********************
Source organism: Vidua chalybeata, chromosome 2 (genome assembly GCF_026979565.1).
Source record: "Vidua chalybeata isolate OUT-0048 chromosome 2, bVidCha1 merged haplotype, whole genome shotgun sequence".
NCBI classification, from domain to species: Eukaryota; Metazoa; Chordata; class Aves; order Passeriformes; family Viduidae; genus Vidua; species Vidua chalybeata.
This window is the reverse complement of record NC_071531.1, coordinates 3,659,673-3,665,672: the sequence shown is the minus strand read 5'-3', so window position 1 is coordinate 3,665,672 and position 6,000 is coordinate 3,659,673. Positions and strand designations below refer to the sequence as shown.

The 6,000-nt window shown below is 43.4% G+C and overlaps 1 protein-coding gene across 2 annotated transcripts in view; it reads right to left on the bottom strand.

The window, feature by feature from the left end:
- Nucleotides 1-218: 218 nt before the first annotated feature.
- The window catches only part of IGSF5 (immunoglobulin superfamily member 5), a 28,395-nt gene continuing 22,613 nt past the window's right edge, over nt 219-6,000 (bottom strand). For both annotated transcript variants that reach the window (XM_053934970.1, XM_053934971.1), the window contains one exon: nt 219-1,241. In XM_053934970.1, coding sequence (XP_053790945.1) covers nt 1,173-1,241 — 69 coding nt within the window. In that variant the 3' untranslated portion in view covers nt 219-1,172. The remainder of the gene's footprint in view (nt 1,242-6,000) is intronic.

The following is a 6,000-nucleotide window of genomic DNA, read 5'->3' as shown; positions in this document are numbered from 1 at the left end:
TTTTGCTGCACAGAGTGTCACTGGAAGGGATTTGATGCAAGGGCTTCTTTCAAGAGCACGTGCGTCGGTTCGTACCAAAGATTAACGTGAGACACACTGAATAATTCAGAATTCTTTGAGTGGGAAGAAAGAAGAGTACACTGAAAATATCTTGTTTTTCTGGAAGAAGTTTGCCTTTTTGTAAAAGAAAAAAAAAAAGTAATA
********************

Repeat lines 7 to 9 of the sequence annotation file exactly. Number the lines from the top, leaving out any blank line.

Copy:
- Nucleotides 1-218: 218 nt before the first annotated feature.
- The window catches only part of IGSF5 (immunoglobulin superfamily member 5), a 28,395-nt gene continuing 22,613 nt past the window's right edge, over nt 219-6,000 (bottom strand). For both annotated transcript variants that reach the window (XM_053934970.1, XM_053934971.1), the window contains one exon: nt 219-1,241. In XM_053934970.1, coding sequence (XP_053790945.1) covers nt 1,173-1,241 — 69 coding nt within the window. In that variant the 3' untranslated portion in view covers nt 219-1,172. The remainder of the gene's footprint in view (nt 1,242-6,000) is intronic.

The following is a 6,000-nucleotide window of genomic DNA, read 5'->3' as shown; positions in this document are numbered from 1 at the left end: